Last modified on 26 June 2012, at 00:51

Talk:nota bene

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nota bene

All the non-English language sections need cleaning up; viz., the definitions need correcting, appropriate POS headers need to be used, and they need expansion and elaboration generally.  (u):Raifʻhār (t):Doremítzwr﴿ 18:46, 12 April 2009 (UTC)

Fixed definitions. —Stephen 03:37, 13 April 2009 (UTC)



whilstEdit

folks, 'whilst' is not good english - using it is like pronouncing 'often' as 'off-ten' - so i took it out

replaced 'by dint of its obscuring the inflexion' with the more accurate 'by dint of its ambiguous inflexion'

clarified logic of 'consequently ... is occasionally used' and following sentence

replaced 'the grammar of Latin' with 'Latin grammar', 'most pedantic of language users' with 'most pedantic language users', etc

JohnintheBronx 19:01, 24 June 2012 (UTC)


I would disagree with it not being good English. It's perfectly good English, but rather archaic, and a poor stylistic choice. The editor who added it is known for his fondness for archaisms, but has made many excellent contributions (he recently called it quits here). Not that I'm criticizing your edit- it was a huge improvement. Chuck Entz (talk) 21:37, 24 June 2012 (UTC)


Hi Chuck, I figured the author was good - otherwise how would he know that second usage note. Still, some of the grammar and word usage is just wrong.
Consider his "when this interjectional phrase is used whilst addressing an audience of more than one person, the plural form ... is occasionally used." Both the plural and singular forms are mentioned in the previous sentence. If 'this interjectional phrase' refers to the singular, it says "when the singular is used, the plural is occasionally used" which is impossible, and if the plural is meant, it says "when the plural is used, the plural is occasionally used" which is trivially true but not what he wanted to say. Hence my change in its logic.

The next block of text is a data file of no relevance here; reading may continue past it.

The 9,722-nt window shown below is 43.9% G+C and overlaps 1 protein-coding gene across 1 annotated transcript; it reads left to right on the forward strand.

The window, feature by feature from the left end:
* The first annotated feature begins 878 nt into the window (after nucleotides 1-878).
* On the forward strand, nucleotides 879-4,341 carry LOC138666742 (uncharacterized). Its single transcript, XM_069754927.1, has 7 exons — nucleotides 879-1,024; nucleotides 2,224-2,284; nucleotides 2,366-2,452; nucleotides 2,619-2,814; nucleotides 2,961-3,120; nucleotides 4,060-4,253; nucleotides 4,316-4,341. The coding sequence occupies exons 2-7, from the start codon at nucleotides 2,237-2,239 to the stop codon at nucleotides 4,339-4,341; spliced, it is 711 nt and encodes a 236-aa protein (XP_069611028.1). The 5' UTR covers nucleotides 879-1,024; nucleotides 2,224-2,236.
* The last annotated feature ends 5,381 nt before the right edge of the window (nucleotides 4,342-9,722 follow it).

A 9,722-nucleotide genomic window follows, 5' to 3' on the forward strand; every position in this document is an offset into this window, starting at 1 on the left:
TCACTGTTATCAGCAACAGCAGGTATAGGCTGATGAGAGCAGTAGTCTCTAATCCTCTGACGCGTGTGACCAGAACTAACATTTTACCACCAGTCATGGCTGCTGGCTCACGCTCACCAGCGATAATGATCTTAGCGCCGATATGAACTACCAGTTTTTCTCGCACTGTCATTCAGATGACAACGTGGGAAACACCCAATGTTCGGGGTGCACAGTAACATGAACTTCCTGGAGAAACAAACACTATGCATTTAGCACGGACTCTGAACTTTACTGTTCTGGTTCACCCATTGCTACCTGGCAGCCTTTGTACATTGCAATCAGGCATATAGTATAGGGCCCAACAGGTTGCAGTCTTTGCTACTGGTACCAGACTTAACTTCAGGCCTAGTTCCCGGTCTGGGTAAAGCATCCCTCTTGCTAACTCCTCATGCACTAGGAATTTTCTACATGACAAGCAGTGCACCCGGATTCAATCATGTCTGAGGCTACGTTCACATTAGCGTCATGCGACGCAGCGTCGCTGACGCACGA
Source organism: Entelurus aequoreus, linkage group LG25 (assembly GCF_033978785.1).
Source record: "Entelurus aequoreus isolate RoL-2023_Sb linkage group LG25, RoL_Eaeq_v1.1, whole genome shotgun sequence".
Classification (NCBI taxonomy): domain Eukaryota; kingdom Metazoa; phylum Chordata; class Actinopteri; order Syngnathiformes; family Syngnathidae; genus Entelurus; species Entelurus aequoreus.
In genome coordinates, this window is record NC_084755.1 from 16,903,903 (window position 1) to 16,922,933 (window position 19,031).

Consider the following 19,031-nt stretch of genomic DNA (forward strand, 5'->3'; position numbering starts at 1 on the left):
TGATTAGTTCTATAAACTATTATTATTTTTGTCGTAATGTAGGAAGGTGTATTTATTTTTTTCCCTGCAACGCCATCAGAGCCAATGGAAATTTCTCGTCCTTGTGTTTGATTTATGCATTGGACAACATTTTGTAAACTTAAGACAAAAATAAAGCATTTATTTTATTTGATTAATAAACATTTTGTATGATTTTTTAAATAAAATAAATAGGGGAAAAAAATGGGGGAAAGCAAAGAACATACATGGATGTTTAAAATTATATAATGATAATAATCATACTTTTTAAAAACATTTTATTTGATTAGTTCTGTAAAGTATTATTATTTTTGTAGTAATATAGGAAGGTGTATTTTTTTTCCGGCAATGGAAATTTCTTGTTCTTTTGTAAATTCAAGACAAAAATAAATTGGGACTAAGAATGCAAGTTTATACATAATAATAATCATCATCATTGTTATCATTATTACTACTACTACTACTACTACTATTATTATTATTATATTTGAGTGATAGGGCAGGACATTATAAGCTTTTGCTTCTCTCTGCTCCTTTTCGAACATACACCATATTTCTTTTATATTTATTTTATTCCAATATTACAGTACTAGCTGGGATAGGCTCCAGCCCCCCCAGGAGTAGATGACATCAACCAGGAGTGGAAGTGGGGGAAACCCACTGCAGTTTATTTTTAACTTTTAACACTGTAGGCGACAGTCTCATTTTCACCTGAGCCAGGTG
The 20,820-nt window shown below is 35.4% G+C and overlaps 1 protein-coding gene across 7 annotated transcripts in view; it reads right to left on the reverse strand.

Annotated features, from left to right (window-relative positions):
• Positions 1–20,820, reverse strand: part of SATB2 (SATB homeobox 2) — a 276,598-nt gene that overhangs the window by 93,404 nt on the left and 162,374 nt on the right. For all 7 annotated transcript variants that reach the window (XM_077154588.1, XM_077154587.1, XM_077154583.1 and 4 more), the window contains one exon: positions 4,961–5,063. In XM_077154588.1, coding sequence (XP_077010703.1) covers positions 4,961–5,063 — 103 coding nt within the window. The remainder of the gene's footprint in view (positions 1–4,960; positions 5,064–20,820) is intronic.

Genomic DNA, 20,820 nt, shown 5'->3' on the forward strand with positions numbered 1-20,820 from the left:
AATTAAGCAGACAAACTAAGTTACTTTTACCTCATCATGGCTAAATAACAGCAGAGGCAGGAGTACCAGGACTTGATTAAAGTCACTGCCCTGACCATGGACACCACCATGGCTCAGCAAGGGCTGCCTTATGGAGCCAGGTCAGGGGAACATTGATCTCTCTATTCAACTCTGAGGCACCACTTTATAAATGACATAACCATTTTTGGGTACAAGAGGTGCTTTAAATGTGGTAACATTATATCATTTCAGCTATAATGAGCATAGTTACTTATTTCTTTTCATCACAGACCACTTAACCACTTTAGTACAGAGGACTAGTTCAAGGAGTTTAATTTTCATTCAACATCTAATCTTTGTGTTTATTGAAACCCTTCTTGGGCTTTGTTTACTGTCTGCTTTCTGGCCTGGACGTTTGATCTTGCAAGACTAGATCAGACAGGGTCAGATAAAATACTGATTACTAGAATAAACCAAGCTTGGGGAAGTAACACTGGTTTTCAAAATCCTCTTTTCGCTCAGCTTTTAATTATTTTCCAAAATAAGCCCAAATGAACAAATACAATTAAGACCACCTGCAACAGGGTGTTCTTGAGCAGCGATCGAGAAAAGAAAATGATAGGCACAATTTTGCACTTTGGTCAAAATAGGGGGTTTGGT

Saying n.b. is acceptable "by dint of its obscuring the inflexion" uses the wrong word. If your vision is obscured, say, by the windshield fogging up, you still might be able to make out the road. And you still might make out the meaning of a term even when its sense is obscured. But this is not the case for n.b. On the other hand, a term is ambiguous when it has several meanings and it is not clear which is meant in a particular case. And the meaning of n.b. is ambiguous, hence the change to "by dint of its ambiguous inflexion."
But I confess that most of the other (suggested) changes (it's not my page - I only mean them as suggestions) are fussiness on my part. And whether "whilst" is good English or on a par with pronouncing "often" as "off-ten" is probably just subjective, based on our different experiences of the language. JohnintheBronx 02:16, 25 June 2012 (UTC)
Though whilst is archaic in American English, it is current and usual in British English. —Stephen (Talk) 05:10, 25 June 2012 (UTC)
Stephen, that occurred to me later. Once, believing 'learnt' to be a lower class British term, I told a British scholar using it that I didn't think it was written English. He allowed his manuscript to be changed, but I later discovered, to my chagrin, that Bertrand Russell, who received a Nobel Prize for literature, used 'learnt' regularly.
I used to use Hart's Rules for Compositors to get a sense of British usage. E.g., I believe that from 1954 on they preferred 'a historical' to 'an historical'. But when arguing with a Briton about it, he claimed that Oxford "didn't count" and that most British publications used 'an historical'. I have no idea of what goes on in Britain, and could not argue back.
Now we have Google Ngrams. Comparing 'a historical' vs 'an historical' for the United States and Britain, it seems that maybe I should have won that argument. For 'whilst' alone, both for the United States and for Britain, I go back to 1750, then compare 'whilst' and 'while' for the United States and Britain. Looks like 'whilst' has had its day in the US. Not sure how to call Britain. JohnintheBronx 22:27, 25 June 2012 (UTC)
Some words that begin with an h that came into English from Latin via French may still be pronounced by many in the UK with the h silent, and those who prefer the silent-h pronunciation will use it with an, as in "an historic". Throughout the U.S., almost all of these words have the h pronounced normally, so we here we write "a historic". British English is more affected by French than American English is. Some cases are reversed: in the U.S., lots of people pronounce herb with a silent h, but I think the British usually sound the h in this word. —Stephen (Talk) 00:51, 26 June 2012 (UTC)